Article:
Format: 26 episodes
Dates: 9 Oct 2008 – 26 Mar 2009
Synopsis: For centuries, the empire of Tytania has controlled much of the galaxy, unrivaled and undefeated. Many planets are willing to submit to its rule just to not risk the possibility of a hopeless war. However, things are about to change as Tytania is embarrassingly blown its first defeat in 200 years by the hands of the unlikely hero Fan Hyulick.
Pacing: Good beginning and end; pathetic middle.
Characters: Not smart enough to be compelling.
Exposition: Improperly used.
Animation: So many glaring flaws.
Soundtrack: Weak into and outro, good BGM.
Potential: So much, but oh so squandered.
With the source material for Tytania coming from the same author as the much acclaimed Legend of the Galactic Heroes, people, myself included were in high hopes for what this spiritual successor could accomplish. It would have been unrealistic to expect the same sort of masterpiece that its predecessor was. Though I kept thinking to myself that even a step below absolute genius is still genius. There is a line in LOGH that goes something like, “true genius can never be imitated.” And unfortunately for Tytania, there is nothing more true.
To be blunt, Tytania is one mishandled project. I hate to start with such an easy target, but the animation has way too many obvious issues. The CGI is dodgy all around, and many little quirks become embarrassingly noticeable over time. But that aside, what is truly grating is its inability to successfully be an honest to god epic. What started out as strong and entertaining, lost steam real fast and resorted to little more than faffing about for the entire middle portion. Then there is the narration. In Gineiden, the narrator was an ingenious device that would expound on facts that would otherwise come off as artificial in dialog. By comparison, reciting facts, already presented artificially by the characters, comes off as a little dumbed down.
I kept getting the feeling that this show was supposed to make me perceive the characters as geniuses. Unfortunately, the cast is made mostly up of idiots with absolutely no common sense. To be specific, there is Idris, who is probably supposed to be in the same light as Gineiden’s Oberstein, and fails miserably at it. Zarlich Tytania could have been a ruthless warrior like Bittenfeld, but lacked the fiery passion. Then there is Fan Hyulick. Now I liked Fan Hylick, but as things went on, the impression I got from him was less like the expected Yang Wen Li, and more Yang’s “bad friend” Boris Konev. In Legend of the Galactic Heroes was a cast of generals, warriors, pilots, and even bureaucrats, all who had proven themselves on countless occasions. I wish I could say the same thing for Tytania. Though, if anything, this universal lack of competency does make for a compelling message on social stagnation, which is something, I guess.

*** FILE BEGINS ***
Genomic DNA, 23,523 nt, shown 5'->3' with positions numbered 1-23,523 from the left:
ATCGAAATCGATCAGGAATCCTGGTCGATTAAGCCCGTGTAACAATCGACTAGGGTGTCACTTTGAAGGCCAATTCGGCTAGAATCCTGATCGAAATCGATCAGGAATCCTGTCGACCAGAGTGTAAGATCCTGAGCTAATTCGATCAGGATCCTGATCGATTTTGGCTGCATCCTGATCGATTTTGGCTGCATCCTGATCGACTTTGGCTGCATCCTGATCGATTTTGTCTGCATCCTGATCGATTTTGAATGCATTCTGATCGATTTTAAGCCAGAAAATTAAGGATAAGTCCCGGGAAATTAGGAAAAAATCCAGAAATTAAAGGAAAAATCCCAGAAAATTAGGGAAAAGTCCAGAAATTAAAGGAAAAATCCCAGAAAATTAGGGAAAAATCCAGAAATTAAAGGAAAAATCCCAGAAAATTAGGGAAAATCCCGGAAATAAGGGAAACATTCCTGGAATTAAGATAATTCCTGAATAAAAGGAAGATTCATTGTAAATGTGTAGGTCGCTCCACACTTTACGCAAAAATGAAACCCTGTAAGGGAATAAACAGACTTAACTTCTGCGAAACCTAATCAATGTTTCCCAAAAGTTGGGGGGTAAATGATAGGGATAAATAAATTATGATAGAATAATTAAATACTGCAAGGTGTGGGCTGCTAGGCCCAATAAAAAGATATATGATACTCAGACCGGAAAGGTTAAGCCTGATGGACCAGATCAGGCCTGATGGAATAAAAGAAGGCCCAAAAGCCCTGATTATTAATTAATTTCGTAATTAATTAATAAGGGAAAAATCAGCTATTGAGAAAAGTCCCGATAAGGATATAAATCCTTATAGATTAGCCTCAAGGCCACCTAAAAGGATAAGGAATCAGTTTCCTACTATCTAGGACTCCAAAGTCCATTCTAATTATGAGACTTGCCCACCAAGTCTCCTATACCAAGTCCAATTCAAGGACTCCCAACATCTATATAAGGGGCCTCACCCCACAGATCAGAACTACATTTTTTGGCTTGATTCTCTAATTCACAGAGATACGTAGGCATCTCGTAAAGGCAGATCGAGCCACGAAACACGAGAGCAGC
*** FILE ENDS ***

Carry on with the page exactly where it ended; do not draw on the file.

To the show’s credit, it is by no means a lost cause. Within each bout of stupidity is some of the genius loved from its predecessor, especially later on. In all of the time wasting, the characters do happen to come off as likable. And, even if it happened a little too late, the show figures out what it is supposed to be in the last seven episodes. Most of all, the soundtrack itself is worthy on its own. I just can’t bring myself to hate the series in any way when I hear Fan Hyulik’s theme play.
I have no idea where things started to go wrong. Perhaps it was the incomplete source material that Tanaka Yoshiki hasn’t touched since 1991. It may as well been a tired production team. Perhaps the episode count spells out that this project wasn’t given half the tools it needed to succeed. Though for all of its problems, Tytania is by no means, a failure. It wasn’t the Romance of the Three Kingdoms inspired masterpiece I was expecting, but it was still entertaining none the less. Just don’t go around expecting LOGH from it. They may both be about Galactic Heroes, but this one is far from legendary.
The Rating: 5
Reviewed by: Kavik Ryx